Adam Zagoria covers basketball at all levels. He is the author of two books and an award-winning journalist whose articles have appeared in ESPN The Magazine, SLAM, Sheridan Hoops, Sports Illustrated, Basketball Times and in newspapers nationwide.
Will The Final Four Play of Karl-Anthony Towns and Jahlil Okafor Determine the No. 1 Pick in the NBA Draft?
INDIANAPOLIS — Karl-Anthony Towns and Jahlil Okafor developed a friendship last year while playing together in various All-Star games, including the McDonald’s All-American Game and the Jordan Brand Classic.
With Towns now at Kentucky and Okafor at Duke, they remained in contact throughout the year via text messages.
Now both players are two wins away from an NCAA championship.
“We talk to each other on each other’s birthdays and [I’m] just always wishing him the best,” Towns, the 6-foot-11 Kentucky freshman from Piscataway, N.J., said here Friday at the Final Four. “I always send him a text message, saying, ‘Really great game.'”
Towns said the two friends are competitive, but that competition doesn’t extend to which player might get chosen No. 1 overall in the NBA Draft. DraftExpress.com currently projects Towns to go No. 1 to the Knicks, and Okafor No. 2 to Minnesota.
“Of course we’re going to be competitors,” Towns said. “We wouldn’t be in the spot we’re in playing for great universities if we weren’t competitors but at the same time, No. 1, No. 2, we both haven’t declared for anything. I mean we still are coming back sophomore year looking to do more impressive things.
“The day we declare we can worry about No. 1 picks but right now I’m just a freshman at University of Kentucky looking to finish out strong and getting ready for my sophomore year.”
While the two hope to carry their teams to glory here this weekend, one key question is: Will anything they do in the next few days determine who gets chosen No. 1?
“To me, the biggest storyline of all of this is who’s going to be the No. 1 pick once the Final Four is done,” one veteran NBA scout told SNY.tv.
Still, the scout joked that those in the media, including reporters, bloggers and mock draft experts, would continue to write that the Final Four play of Towns and Okafor could impact their draft status.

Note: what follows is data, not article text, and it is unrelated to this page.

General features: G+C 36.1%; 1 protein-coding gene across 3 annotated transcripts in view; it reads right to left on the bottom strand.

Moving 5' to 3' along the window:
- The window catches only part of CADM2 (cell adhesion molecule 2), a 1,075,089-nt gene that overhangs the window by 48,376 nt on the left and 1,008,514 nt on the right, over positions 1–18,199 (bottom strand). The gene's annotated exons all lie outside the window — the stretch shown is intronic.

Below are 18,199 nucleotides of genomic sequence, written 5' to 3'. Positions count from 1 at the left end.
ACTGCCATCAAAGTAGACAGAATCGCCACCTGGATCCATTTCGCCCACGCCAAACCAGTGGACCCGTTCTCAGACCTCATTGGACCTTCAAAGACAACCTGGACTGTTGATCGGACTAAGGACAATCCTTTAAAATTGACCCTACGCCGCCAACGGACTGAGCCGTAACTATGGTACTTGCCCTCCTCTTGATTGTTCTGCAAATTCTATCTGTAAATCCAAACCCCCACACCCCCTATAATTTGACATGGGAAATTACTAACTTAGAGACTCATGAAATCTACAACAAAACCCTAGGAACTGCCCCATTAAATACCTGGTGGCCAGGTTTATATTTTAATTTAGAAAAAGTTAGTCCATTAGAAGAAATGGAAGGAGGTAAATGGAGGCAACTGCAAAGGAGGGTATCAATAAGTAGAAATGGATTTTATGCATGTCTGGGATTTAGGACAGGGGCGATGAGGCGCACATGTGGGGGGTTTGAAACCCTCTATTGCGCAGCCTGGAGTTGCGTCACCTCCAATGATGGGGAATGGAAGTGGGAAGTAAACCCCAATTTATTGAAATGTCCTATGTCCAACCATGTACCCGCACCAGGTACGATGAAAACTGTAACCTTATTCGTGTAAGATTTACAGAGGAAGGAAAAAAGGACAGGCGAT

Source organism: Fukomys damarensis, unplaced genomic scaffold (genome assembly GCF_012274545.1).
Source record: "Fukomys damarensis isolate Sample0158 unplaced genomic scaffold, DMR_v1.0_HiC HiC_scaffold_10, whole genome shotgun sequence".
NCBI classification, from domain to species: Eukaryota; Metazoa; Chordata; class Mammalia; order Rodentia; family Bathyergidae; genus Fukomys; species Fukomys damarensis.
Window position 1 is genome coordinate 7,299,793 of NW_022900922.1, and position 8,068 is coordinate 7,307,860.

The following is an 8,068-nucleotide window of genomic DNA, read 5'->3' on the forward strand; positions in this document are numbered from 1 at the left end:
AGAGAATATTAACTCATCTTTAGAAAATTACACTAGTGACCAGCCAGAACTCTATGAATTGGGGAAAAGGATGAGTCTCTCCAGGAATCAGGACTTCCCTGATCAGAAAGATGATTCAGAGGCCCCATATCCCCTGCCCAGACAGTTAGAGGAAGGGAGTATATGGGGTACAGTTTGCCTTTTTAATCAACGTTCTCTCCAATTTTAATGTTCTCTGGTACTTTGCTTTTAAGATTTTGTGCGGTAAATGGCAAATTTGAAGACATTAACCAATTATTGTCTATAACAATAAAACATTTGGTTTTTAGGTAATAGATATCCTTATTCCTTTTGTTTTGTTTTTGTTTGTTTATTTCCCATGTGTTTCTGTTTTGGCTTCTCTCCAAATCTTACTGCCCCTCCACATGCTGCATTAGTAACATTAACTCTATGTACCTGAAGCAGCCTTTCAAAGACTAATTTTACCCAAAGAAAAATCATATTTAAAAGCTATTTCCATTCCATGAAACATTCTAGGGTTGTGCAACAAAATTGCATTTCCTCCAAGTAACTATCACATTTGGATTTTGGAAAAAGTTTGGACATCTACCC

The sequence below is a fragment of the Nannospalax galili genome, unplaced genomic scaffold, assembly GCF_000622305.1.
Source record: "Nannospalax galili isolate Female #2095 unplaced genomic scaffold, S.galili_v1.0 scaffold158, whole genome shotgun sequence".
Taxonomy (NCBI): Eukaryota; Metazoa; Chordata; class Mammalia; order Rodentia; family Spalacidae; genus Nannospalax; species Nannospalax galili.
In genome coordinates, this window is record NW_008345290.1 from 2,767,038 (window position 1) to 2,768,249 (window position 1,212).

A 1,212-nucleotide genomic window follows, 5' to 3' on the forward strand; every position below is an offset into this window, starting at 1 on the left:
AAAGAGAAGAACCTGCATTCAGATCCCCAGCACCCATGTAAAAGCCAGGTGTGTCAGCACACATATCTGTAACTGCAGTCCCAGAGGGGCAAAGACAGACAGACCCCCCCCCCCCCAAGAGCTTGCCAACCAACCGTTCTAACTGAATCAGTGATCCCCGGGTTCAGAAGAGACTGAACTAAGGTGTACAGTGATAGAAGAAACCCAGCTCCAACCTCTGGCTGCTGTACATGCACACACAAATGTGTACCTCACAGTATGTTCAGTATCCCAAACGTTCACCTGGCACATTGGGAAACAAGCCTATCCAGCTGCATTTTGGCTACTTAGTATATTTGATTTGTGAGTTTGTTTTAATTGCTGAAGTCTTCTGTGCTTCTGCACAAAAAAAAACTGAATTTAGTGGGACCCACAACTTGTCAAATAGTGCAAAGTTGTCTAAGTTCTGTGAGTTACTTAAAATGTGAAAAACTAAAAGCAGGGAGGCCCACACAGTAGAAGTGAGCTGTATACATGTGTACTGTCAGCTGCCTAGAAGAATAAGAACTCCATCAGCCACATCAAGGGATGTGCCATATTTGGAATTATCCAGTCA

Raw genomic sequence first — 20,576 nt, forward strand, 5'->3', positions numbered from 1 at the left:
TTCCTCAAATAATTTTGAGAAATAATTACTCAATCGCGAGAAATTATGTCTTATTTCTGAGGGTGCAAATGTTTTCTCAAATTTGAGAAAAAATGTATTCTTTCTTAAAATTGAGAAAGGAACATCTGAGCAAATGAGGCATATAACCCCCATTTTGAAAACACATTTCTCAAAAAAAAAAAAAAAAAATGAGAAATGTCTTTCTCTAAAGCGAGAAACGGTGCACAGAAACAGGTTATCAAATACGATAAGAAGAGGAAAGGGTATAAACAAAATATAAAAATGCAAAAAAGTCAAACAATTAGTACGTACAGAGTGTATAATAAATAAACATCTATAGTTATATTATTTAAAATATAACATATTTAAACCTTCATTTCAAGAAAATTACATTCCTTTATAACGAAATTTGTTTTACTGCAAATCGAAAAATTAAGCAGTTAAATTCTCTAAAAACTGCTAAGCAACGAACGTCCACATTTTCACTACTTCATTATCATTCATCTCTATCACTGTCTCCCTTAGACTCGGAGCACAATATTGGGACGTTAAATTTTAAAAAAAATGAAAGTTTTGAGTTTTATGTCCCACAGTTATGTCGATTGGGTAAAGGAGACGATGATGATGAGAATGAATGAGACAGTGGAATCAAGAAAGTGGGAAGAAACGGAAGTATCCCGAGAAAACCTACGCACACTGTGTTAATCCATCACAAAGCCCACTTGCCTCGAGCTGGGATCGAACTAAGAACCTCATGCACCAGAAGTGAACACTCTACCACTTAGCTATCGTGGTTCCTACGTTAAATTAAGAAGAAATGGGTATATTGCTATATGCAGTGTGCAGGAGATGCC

“There’s still evaluations on who the No. 1 pick is going into this weekend, there’s no doubt about it,” the scout said, referring to the media.
“In our industry it’s sad that that’s actually taking place because the guys that I already know are good [scouts] have already made that determination. It doesn’t matter how this turns out. It will reinforce a little bit. It may cause you to pause and say, ‘Oh, I don’t know,’ but at the end of the day if you’re telling me that a game between Duke and Kentucky in the final, if Okafor gets 20 and 10 and Karl Towns gets 12 and 4, well now Okafor’s the best. They probably won’t even guard each other.”
One NBA GM said that the interactions the two bigs have with NBA personnel during their individual workouts and interviews would be more critical than their play in the Final Four.
“Those two are close enough where interviews, pre-draft intel and workouts will matter more than who possibly plays well in the game,” the GM said.
And who would he take No. 1?
So there you have it, as much as there is at stake here this weekend, the No. 1 pick in the draft probably isn’t among them.
But it’s still fun to talk about.
“That’s the media’s job, we’re just friends,” Towns said. “We’re great friends and we just worry about each other’s well being.”
Adam Zagoria is a Basketball Insider who covers basketball at all levels. A contributor to The New York Times and SportsNet New York (SNY), he is also the author of two books and is an award-winning journalist and filmmaker. His articles have appeared in ESPN The Magazine, SLAM, Sheridan Hoops, Basketball Times and in newspapers nationwide. He also won an Emmy award for his work on the SNY mini-documentary on Syracuse guard Tyus Battle.
A veteran Ultimate Frisbee player, he has competed in numerous National and World Championships and, perhaps more importantly, his teams won the Westchester Summer League (WSL) championships in 2011 and 2013.
He lives in Manhattan with his wife and children.